Open Doors for Multicultural Families (Open Doors or ODMF) provides culturally and linguistically relevant information, services, and programming to culturally and linguistically diverse families of persons with developmental and intellectual disabilities. The families we serve are often immigrants, refugees, and/or people of color. We accomplish this using a “cultural brokering” model. Our staff come from the same culture and speak the same language as the families they serve, and so are able to communicate with the family in their own language, and in a way that will make sense within their cultural context. Additionally, these staffs are knowledgeable of disability services, Special Education, and other mainstream social services, and to bridge the gap between the families we serve and the services they need. As of 2020, our bilingual/bicultural Family Support Staff provide language support in English (with cultural support for African American families), Spanish, Somali, Korean, Mandarin Chinese, Cantonese, Arabic, Vietnamese, Amharic, and Tigrinya.
Our organization was founded in June 2009 by a diverse, passionate group of parents, professionals, and community members after more than a decade’s collaborative work. Since then we have grown to over 40 full- and part-time staff! Through over 20 languages spoken by our board and staff, we were able to provide linguistically and culturally responsive services to more than 2,000 families in 2020! The majority of these families live in South Seattle and South King County, where school districts have over 100 different languages spoken by students and their families and are immigrants or refugees.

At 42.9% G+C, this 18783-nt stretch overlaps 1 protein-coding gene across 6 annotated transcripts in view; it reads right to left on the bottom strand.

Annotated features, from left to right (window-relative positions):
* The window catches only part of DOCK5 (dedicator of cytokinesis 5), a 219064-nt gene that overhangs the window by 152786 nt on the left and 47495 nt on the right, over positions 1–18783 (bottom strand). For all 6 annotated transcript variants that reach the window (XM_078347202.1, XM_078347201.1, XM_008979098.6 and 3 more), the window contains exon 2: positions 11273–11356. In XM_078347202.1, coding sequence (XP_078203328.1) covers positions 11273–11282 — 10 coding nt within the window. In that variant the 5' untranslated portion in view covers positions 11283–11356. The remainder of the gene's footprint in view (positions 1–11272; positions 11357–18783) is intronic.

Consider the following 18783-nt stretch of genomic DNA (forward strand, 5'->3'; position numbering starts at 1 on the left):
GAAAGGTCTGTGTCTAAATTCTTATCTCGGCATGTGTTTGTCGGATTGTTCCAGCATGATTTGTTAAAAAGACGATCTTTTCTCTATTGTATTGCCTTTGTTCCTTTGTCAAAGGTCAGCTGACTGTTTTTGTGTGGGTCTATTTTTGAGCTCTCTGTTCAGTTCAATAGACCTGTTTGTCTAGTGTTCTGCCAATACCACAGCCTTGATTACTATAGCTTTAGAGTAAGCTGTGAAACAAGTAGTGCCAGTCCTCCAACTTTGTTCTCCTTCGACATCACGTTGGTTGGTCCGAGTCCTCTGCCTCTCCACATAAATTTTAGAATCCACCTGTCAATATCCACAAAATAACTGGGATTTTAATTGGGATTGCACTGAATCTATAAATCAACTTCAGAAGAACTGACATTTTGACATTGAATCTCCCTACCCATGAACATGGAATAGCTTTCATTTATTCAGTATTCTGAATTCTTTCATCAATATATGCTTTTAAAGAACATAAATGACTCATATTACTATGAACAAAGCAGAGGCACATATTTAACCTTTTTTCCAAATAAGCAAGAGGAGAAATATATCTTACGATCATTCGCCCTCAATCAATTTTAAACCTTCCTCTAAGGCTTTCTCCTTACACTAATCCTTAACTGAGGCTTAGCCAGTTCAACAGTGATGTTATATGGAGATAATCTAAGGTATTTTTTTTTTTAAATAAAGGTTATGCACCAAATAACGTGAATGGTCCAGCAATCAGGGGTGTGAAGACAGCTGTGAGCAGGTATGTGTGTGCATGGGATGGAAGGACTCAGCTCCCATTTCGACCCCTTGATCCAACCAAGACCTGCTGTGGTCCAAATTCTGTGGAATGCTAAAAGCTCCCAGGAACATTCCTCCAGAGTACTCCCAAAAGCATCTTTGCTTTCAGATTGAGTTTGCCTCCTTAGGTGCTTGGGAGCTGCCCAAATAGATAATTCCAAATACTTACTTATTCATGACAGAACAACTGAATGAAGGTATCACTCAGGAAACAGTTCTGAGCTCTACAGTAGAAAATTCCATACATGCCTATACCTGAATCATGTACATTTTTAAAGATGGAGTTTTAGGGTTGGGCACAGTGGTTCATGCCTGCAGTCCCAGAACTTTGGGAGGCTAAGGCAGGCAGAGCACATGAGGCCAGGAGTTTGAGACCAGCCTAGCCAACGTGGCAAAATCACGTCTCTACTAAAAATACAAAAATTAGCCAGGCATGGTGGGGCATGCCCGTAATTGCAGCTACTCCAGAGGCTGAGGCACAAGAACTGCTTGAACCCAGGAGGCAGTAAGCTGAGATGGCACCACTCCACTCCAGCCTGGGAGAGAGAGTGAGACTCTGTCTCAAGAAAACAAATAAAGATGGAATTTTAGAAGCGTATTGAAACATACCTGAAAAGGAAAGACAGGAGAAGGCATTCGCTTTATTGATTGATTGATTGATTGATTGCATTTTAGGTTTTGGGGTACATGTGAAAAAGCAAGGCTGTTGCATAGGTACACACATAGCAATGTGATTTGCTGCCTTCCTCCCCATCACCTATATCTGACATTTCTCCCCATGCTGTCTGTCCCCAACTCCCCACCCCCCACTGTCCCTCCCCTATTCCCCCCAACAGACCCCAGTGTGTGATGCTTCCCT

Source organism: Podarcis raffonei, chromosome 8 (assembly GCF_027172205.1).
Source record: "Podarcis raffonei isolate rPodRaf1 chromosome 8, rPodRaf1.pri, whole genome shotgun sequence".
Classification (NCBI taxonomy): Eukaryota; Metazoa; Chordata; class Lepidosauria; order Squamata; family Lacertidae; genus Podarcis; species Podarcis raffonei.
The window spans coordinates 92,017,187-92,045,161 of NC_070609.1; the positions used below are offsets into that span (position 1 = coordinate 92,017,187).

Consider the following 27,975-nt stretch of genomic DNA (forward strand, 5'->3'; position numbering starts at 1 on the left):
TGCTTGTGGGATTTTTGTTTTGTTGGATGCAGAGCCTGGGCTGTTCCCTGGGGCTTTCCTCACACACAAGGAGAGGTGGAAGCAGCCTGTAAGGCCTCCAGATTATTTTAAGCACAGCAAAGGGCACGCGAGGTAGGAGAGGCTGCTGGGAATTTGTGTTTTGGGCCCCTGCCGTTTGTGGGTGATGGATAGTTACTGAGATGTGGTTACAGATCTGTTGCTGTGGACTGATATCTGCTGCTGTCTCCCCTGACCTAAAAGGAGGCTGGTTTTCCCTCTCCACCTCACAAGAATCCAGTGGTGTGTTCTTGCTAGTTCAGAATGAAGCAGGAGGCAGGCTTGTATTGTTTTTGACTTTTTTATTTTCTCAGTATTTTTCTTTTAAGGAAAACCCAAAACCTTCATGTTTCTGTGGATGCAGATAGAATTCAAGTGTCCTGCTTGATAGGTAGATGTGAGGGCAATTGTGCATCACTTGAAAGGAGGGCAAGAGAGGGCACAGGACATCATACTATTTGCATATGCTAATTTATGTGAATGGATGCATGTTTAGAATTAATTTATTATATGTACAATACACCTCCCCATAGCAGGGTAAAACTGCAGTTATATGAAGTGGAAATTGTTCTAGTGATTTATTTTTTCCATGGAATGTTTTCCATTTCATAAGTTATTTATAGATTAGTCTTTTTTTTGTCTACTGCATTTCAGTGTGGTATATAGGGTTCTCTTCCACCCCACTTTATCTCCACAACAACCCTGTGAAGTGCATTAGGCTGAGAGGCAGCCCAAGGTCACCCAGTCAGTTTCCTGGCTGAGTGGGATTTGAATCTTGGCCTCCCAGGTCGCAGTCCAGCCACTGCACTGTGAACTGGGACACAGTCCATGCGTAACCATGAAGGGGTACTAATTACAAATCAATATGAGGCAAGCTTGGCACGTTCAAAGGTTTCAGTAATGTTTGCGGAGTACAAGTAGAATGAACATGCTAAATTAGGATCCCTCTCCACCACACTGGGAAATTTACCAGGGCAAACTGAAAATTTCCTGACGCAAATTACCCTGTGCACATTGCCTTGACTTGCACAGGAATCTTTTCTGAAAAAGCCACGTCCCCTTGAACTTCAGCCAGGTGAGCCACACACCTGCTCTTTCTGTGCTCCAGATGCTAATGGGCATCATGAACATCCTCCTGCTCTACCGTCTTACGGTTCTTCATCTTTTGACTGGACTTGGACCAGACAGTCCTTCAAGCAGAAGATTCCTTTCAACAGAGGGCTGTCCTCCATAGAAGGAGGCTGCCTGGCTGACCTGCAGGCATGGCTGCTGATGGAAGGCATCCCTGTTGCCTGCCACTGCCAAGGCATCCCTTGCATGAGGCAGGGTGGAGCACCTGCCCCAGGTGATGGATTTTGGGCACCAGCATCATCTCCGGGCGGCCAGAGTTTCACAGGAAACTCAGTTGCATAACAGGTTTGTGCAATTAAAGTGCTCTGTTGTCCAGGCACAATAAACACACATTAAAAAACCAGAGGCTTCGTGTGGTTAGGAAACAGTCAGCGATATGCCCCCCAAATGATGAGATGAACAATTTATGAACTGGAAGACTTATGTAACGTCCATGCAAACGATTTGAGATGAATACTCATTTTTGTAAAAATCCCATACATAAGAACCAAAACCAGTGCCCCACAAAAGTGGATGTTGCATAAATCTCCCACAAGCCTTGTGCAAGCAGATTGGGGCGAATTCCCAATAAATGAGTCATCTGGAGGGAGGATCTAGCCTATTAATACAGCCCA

Families being served by Open Doors receive information and referral services, as our bilingual/bicultural Family Support Specialists connect them to vital resources such as DDA, SSI, transportation, housing, and age-specific intervention programs. However, we are more than simply information and referral! Our staff helps the families to navigate the complex systems surrounding developmental disabilities and special education in their own language, so that parents may fully understand the process. This includes walking the family through applications, attending IEP meetings with them, and conducting the occasional home or site visit. We offer parent support groups in the languages of the families we serve, where parents and adults with disabilities come together to support and learn from one another. Through a grant from the Office of Special Education Programs, we host educational workshops for parents in partnership with local school districts, given by professionals in the field and interpreted concurrently so parents can access important information relevant to child development, special education, and developmental disabilities.
We offer a number of cohorted programs for parents, self-advocates, and youth with disabilities. These programs provide the opportunity for the families we serve to become more knowledgeable about developmental disabilities, learn practical skills they can use in their daily lives, become leaders in our communities, and advocate and bring awareness of this diverse population to the mainstream consciousness.